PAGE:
RACHEL MARTIN, HOST:
This is WEEKEND EDITION from NPR News. I'm Rachel Martin. Are you ready? Take a deep breath, do some stretches and turn up the volume because it is time for the puzzle.
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MARTIN: And in case you forgot last week's challenge, here's a refresher from the puzzle editor of The New York Times and WEEKEND EDITION's puzzle master Will Shortz.
WILL SHORTZ, BYLINE: Take the name Bronte, B-R-O-N-T-E. Use only these six letters but repeat them as often as necessary. Spell a familiar six-word phrase. What phrase is it?
MARTIN: Well, more than 3,400 of you figured out the answer. And our randomly selected winner this week is Charlotte Sky of Pebble Beach, California. Congratulations, Charlotte.
CHARLOTTE SKY: Thank you.
MARTIN: So, tell us what was the answer to last week's challenge.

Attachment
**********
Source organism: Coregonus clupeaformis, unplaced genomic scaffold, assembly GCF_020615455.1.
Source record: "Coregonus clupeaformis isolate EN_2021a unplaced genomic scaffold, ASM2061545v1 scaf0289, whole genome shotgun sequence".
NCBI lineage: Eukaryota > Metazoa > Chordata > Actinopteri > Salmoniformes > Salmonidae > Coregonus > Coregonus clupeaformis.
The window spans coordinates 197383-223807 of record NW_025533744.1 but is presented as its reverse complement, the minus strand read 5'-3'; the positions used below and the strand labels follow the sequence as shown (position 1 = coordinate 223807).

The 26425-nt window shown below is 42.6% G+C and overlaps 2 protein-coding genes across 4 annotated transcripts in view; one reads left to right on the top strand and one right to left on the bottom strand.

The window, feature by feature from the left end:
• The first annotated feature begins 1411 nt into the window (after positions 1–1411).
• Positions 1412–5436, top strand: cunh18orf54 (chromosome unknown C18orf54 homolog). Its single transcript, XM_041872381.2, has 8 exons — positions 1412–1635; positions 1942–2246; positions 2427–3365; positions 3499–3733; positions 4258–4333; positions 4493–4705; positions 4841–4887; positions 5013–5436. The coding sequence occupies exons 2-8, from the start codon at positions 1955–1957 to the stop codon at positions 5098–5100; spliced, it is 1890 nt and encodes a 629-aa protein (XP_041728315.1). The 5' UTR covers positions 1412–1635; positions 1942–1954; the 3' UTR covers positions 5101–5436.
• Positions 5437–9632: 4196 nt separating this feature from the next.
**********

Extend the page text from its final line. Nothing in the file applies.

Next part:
SKY: The answer was: To be or not to be.
MARTIN: Lovely job. So, are you a big Shakespeare buff or did you use some kind of special strategy to figure this out?
SKY: Well, actually, I am a Shakespeare buff, and I usually, if I hear a word that I need to do something with, I put it in a circle and then sometimes the answers will come a little quicker.
MARTIN: There was also a Bronte sister who was named Charlotte, right?
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MARTIN: So, maybe you had a secret advantage. OK. Well, before we continue, let's welcome the puzzle editor of The New York Times and WEEKEND EDITION's puzzle master Will Shortz. Good morning, Will.
SHORTZ: Good morning, Rachel. Happy Mother's Day. And congratulations, Charlotte.
SKY: Thank you.
MARTIN: OK. Charlotte, without further ado, are you ready to play the puzzle?
SKY: Oh, I think so.
MARTIN: Deep breath.
SKY: I'm glad you're there to help in case of brain freeze.
MARTIN: We will tackle it together. OK, Will. Bring it on.
SHORTZ: Yes. The word mother has a surprising property. If you move the first two letters to the end, you get thermo, which is the prefix for heat. Well, every answer today is another six-letter word that, when you move the first two letters to the end, you get another word or phrase.